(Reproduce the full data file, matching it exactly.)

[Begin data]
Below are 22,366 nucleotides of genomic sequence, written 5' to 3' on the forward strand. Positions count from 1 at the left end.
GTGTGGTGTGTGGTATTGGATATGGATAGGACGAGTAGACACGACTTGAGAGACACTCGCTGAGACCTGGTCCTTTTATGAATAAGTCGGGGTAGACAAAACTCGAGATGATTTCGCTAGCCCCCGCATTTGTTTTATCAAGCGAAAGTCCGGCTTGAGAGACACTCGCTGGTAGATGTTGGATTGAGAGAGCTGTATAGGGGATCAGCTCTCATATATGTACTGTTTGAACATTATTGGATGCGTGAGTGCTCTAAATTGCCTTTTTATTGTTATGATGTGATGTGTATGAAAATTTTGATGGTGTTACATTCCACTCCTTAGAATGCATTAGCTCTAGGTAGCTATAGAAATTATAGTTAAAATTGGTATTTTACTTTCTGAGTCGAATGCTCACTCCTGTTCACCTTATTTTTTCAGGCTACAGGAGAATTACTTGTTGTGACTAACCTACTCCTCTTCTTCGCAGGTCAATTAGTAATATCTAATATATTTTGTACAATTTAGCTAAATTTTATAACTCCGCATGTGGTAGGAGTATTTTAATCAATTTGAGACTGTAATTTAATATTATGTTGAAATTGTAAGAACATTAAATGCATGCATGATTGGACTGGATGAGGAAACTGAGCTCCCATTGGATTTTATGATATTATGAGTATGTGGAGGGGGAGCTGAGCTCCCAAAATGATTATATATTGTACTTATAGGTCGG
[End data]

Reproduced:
Below are 22,366 nucleotides of genomic sequence, written 5' to 3' on the forward strand. Positions count from 1 at the left end.
GTGTGGTGTGTGGTATTGGATATGGATAGGACGAGTAGACACGACTTGAGAGACACTCGCTGAGACCTGGTCCTTTTATGAATAAGTCGGGGTAGACAAAACTCGAGATGATTTCGCTAGCCCCCGCATTTGTTTTATCAAGCGAAAGTCCGGCTTGAGAGACACTCGCTGGTAGATGTTGGATTGAGAGAGCTGTATAGGGGATCAGCTCTCATATATGTACTGTTTGAACATTATTGGATGCGTGAGTGCTCTAAATTGCCTTTTTATTGTTATGATGTGATGTGTATGAAAATTTTGATGGTGTTACATTCCACTCCTTAGAATGCATTAGCTCTAGGTAGCTATAGAAATTATAGTTAAAATTGGTATTTTACTTTCTGAGTCGAATGCTCACTCCTGTTCACCTTATTTTTTCAGGCTACAGGAGAATTACTTGTTGTGACTAACCTACTCCTCTTCTTCGCAGGTCAATTAGTAATATCTAATATATTTTGTACAATTTAGCTAAATTTTATAACTCCGCATGTGGTAGGAGTATTTTAATCAATTTGAGACTGTAATTTAATATTATGTTGAAATTGTAAGAACATTAAATGCATGCATGATTGGACTGGATGAGGAAACTGAGCTCCCATTGGATTTTATGATATTATGAGTATGTGGAGGGGGAGCTGAGCTCCCAAAATGATTATATATTGTACTTATAGGTCGG